• Kyodo

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Prime Minister Shinzo Abe and Russian President Vladimir Putin agreed Thursday to continue negotiations to resolve a long-standing territorial dispute, eventually leading to the conclusion of a peace treaty, a Japanese official said.

Meeting on the sidelines of the Group of Eight summit in Heiligendamm, Germany, Putin welcomed as “appealing and constructive” an initiative submitted by Japan on cooperation in eight fields in the Russian Far East and Eastern Siberia.

“Without delaying and shelving the territorial issue, which must eventually be resolved, let’s push forward with the negotiations,” Abe was quoted as saying to Putin in reference to the sovereignty dispute over a set of Russian-held islands off Hokkaido.

The Russian president responded by saying, “I would like to remove all obstacles in the bilateral relationship.”

On Sunday, Russian Foreign Minister Sergei Lavrov angered the Japanese government by visiting some of the disputed isles, becoming the first Russian foreign minister to do so. The two leaders, however, made no reference to the visit during their talks.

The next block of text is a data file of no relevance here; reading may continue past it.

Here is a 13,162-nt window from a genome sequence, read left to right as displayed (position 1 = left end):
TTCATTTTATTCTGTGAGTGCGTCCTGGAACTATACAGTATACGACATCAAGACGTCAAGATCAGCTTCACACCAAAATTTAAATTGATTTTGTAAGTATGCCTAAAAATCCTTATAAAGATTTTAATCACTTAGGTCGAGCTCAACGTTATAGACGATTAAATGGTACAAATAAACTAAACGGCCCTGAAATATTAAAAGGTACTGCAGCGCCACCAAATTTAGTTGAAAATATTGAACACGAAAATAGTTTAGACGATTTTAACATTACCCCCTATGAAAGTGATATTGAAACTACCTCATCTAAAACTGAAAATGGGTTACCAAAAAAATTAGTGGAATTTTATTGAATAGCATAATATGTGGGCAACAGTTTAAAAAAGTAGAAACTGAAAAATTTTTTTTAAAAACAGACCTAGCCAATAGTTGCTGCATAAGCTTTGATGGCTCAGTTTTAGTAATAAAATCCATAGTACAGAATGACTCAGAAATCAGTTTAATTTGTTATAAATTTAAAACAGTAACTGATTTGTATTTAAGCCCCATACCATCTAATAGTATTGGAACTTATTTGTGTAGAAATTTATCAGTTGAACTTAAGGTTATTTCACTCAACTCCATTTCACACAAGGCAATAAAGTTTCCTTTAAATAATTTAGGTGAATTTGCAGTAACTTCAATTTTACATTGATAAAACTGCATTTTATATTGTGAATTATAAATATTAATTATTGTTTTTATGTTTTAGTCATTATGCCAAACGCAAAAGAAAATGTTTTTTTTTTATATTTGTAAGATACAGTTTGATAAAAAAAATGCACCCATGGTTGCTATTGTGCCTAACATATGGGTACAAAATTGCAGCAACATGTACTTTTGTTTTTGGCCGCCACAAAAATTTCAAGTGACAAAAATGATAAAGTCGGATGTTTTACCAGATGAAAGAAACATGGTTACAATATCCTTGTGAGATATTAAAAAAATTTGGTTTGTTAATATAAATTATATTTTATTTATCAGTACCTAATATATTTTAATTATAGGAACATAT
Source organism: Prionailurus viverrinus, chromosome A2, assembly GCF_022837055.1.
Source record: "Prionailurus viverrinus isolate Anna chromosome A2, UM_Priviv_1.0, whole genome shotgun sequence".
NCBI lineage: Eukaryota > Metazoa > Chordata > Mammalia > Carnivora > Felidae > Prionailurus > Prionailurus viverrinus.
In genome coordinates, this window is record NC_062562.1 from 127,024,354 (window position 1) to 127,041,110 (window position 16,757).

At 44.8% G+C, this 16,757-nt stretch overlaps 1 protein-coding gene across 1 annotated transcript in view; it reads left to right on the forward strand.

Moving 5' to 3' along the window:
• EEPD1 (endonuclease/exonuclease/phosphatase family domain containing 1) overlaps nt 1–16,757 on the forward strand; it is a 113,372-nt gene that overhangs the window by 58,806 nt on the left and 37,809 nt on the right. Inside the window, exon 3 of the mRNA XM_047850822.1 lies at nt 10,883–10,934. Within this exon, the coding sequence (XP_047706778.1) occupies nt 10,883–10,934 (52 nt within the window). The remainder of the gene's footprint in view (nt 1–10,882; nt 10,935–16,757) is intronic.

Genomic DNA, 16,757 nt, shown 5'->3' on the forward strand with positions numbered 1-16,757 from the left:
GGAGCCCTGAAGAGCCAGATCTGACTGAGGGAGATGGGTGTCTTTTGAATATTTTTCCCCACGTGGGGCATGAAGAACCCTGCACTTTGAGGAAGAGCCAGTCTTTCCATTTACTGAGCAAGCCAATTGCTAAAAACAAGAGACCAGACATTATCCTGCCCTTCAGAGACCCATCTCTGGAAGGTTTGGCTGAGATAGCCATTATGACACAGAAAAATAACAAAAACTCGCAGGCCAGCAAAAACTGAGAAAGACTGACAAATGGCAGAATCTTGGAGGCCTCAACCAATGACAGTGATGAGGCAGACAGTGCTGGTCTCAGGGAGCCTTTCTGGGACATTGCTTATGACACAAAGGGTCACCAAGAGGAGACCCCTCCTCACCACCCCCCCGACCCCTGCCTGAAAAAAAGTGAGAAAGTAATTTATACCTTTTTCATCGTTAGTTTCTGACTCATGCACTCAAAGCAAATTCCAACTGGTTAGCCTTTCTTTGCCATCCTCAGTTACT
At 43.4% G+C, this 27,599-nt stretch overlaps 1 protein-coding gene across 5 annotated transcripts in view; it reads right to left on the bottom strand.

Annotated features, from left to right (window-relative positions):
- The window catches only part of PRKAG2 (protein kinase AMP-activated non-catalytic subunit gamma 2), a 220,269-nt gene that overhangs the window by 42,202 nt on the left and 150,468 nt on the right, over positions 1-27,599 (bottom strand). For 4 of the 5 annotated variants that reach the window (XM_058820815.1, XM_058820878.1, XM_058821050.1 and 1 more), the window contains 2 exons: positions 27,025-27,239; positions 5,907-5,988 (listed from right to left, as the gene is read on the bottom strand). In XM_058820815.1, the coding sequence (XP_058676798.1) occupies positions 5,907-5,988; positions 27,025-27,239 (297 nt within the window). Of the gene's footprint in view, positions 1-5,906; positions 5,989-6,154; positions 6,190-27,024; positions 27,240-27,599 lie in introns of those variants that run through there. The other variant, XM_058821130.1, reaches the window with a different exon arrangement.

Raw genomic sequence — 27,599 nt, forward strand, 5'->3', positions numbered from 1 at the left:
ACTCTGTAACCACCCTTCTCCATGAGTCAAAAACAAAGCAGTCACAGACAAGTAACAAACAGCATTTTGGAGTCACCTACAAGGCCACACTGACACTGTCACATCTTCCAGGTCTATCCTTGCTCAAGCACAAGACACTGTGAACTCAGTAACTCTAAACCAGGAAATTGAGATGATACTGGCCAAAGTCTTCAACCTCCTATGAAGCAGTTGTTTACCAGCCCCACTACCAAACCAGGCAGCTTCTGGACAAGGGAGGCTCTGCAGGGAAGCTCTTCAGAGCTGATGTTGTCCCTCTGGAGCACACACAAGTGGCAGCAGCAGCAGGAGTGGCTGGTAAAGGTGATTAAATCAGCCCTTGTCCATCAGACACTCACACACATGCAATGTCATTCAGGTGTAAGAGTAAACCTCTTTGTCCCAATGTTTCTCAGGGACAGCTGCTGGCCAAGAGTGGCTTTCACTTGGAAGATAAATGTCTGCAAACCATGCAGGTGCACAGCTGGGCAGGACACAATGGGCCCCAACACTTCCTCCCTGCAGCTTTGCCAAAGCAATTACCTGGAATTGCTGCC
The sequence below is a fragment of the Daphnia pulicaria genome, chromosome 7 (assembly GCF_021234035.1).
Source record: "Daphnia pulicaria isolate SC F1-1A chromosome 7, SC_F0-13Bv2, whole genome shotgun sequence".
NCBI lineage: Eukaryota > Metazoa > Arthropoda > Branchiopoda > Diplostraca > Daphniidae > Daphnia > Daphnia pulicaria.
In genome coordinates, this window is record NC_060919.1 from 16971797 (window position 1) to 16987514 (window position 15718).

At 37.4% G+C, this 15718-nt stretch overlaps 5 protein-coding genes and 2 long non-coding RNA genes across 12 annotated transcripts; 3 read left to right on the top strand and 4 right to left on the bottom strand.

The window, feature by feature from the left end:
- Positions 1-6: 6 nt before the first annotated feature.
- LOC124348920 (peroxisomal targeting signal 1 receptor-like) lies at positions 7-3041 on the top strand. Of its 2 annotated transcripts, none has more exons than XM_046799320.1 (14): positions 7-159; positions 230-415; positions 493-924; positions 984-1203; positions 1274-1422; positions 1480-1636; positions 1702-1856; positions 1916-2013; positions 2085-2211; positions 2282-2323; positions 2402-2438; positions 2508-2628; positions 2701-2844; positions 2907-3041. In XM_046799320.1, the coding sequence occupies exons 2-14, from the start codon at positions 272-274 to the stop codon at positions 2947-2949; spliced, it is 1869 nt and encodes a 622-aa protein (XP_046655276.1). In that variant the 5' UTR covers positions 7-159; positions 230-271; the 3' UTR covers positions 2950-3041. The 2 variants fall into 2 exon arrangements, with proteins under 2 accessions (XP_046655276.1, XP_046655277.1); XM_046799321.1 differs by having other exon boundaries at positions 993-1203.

Abe also took up other pressing issues between the two nations, including requesting an explanation for Russia’s decision in late May to ban exports of live crab caught in Russian waters. Japan imports about 75,000 tons of Russian crab every year.

The prime minister also voiced concern over Putin’s earlier remarks that Russia may stop issuing fishing quotas to foreign companies. Abe pointed out that Japanese companies should be treated in line with an existing bilateral government-level agreement between Tokyo and Moscow, the official said.

Sidestepping a direct response, Putin only asked that Japan continue to cooperate on measures against smuggling and poaching.

Abe also called on Russia to release a captured Japanese fishing boat and its crew as soon as possible. The boat was seized June 1 by the Russian border guard off the Kamchatka Peninsula on suspicion of poaching.

The initiative Japan submitted at Thursday’s talks proposes cooperation in the fields of energy, transportation, data transmission, environmental protection, security, medical care, investment promotion and grassroots exchanges in the Russian Far East and Eastern Siberia.

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